Somehow the Bruins made it through three rounds of playoffs with a power play that converted on just 5.4 percent of its chances.

When it came time to win the Stanley Cup, however, the Bruins were able to come through on their man-advantage.

No one was prouder of the Bruins’ 5-for-27 against Vancouver than assistant coach Geoff Ward, who has been Boston’s “power-play coordinator” since he was hired along with head coach Claude Julien in 2007. Ward, a mostly anonymous individual, suddenly found even casual fans talking about him as the power play struggled in the regular season and went just 3-for-56 in the first three rounds of playoffs.

“The power play goes in fits and starts. We had our struggles, but the guys were excellent in this series when we needed to have them excellent,” said Ward. “Our penalty killing got us through the rest of the rounds, but the guys just kept at it. And I give them a lot of credit. They worked through the things we were asking them to do and never got discouraged with it. As a result we got some timely goals at the right times.”

That the Bruins were able to thrive 5-on-5 distracted some of the attention away from the power play. Well, that and that the Bruins were able to win the 12 games they needed to reach the Final.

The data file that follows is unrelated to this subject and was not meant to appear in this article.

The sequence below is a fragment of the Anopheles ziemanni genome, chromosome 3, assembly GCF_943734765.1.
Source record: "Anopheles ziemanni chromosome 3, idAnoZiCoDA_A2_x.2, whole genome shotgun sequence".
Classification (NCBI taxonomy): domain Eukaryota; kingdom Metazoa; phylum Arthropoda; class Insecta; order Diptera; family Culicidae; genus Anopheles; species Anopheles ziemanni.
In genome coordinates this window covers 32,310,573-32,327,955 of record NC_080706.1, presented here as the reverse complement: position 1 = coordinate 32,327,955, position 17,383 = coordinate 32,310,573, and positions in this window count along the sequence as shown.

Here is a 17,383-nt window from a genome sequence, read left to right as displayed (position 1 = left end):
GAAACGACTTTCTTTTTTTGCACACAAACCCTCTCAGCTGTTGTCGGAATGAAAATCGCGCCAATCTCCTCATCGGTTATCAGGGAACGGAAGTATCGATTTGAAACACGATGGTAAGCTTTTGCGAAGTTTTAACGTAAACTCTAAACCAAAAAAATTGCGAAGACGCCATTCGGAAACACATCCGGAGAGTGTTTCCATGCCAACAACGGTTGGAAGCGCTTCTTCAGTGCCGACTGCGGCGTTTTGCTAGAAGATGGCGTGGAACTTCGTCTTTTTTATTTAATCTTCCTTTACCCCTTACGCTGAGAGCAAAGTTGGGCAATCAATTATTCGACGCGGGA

“Everybody talks about the power play, but when you take look at everything else that goes around our game. I think the power play with this team was more something that enhanced, or had the potential to enhance, what we did 5-on-5,” said Ward. “Whereas if you look at Vancouver, they lived an awful lot on their power play. So as much as you would’ve liked it to be better, and as much heat as it took, there were times when it was really good for us. And the credit’s to the guys.”

If you think Julien sticks with his players through thick and thin, you should know that he does the same for his assistants. Ward says that Julien never placed the blame at his aides’ feet and instead continued to collaborate with Ward and the other coaches to try to come up with solutions.

And things finally clicked a bit against the Canucks, as Boston scored five times and also put a lot of pressure on the Vancouver penalty kill.

“The power play was getting heat. He never pointed fingers,” said Ward of Julien, who previously coached with Ward with Hamilton of the American Hockey League earlier this century. “He just kept supporting us, working with us. He’s got to have full credit for sticking by his guns and what he believes in and believing in his people. When you come as a coach to work, and as a player, every day, and just worry about what you’ve got to do without the outside pressure on a daily basis, it’s huge.”